If Thursday’s events had been real, more than 60 Columbians might have been infected with botulism, kept alive by beeping, whizzing ventilators because their bodies did not remember how to breathe.
The FBI would have been on their way. Cars would have clogged roads near local hospitals. The national media would have descended on Columbia in hordes while city officials tried desperately to squelch rumors before the city erupted in panic.
But it was just a drill, orchestrated by Columbia and Boone County emergency services agencies to help prepare for potential disasters. Dozens of people participated in the simulation, which began Thursday morning and ended in the early afternoon. They included dispatchers, doctors, public information officers, health officials, volunteers and news reporters, all of whom were instructed to pretend the bacteria outbreak was real.
Jim McNabb, director of the Columbia/Boone County Office of Emergency Management, coordinated the event, which began with an unconfirmed report of botulism at a Columbia high school’s class reunion. More than 60 people supposedly were infected by the food-borne bacteria, which somehow poisoned the catered picnic food served at the reunion.
As events unfolded, police department officials were mum on rumors of terrorism. Doctors from all four area hospitals scrambled to identify the type of bacteria through simulated medical records compiled for the supposed victims. And public information officers mined sources to answer questions from a pack of reporters who were dogged and short-tempered.
For example, public information officers did not know immediately which high school reunion was the source of the outbreak. Reporters subsequently peppered them with a volley of skeptical questions, wondering how they possibly couldn’t know which reunion it was. Officials eventually confirmed that the reunion was for Rock Bridge High School, class of ‘84.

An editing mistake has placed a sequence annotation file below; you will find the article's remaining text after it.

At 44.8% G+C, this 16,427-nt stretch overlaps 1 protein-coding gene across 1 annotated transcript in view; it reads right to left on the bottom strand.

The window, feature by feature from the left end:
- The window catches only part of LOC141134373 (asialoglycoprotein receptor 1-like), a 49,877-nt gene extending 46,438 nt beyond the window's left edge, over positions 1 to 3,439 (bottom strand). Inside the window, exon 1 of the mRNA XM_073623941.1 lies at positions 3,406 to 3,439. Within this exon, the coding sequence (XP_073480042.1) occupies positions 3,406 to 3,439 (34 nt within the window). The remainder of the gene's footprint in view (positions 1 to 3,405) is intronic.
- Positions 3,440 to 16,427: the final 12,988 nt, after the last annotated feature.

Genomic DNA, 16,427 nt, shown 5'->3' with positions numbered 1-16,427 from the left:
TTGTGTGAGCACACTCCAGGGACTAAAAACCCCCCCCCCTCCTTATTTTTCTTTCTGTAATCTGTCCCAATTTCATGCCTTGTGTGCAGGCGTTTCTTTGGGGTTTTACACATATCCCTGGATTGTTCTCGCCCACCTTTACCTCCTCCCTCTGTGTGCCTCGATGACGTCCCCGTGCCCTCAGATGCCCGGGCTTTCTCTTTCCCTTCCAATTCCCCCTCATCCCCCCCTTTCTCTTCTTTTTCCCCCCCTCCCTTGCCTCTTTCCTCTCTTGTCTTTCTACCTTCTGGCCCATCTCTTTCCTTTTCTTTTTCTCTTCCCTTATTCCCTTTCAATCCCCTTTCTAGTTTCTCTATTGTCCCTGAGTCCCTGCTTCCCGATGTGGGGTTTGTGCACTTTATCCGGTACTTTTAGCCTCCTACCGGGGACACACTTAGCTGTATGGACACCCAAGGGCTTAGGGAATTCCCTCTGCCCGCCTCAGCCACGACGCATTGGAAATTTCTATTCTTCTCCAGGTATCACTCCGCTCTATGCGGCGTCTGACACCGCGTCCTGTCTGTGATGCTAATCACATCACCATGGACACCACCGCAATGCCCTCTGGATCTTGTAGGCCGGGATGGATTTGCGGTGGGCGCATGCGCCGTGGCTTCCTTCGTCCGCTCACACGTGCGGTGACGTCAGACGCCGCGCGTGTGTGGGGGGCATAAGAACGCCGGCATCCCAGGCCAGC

In the end, the story peaked like a Tom Clancy cliffhanger: MU researchers confirmed that at least 17 people were infected with botulism; apparently the outbreak resulted in no deaths; and, if terrorists were involved, they were still at large.
“Just about everything went well,” McNabb said. “People were confused initially ... but everyone eventually pulled together.”
McNabb said the exercise was designed to make sure communication between harried city officials and the public doesn’t fizzle during grave emergencies.
The biohazard-response drill was supposed to seem as real as possible, McNabb said, so officials could figure out exactly what to do during real emergency situations. Many of the parties involved will meet soon to discuss how it turned out, but McNabb already deemed it a success.
“Everyone stepped up to the plate, and they hit a home run,” McNabb said.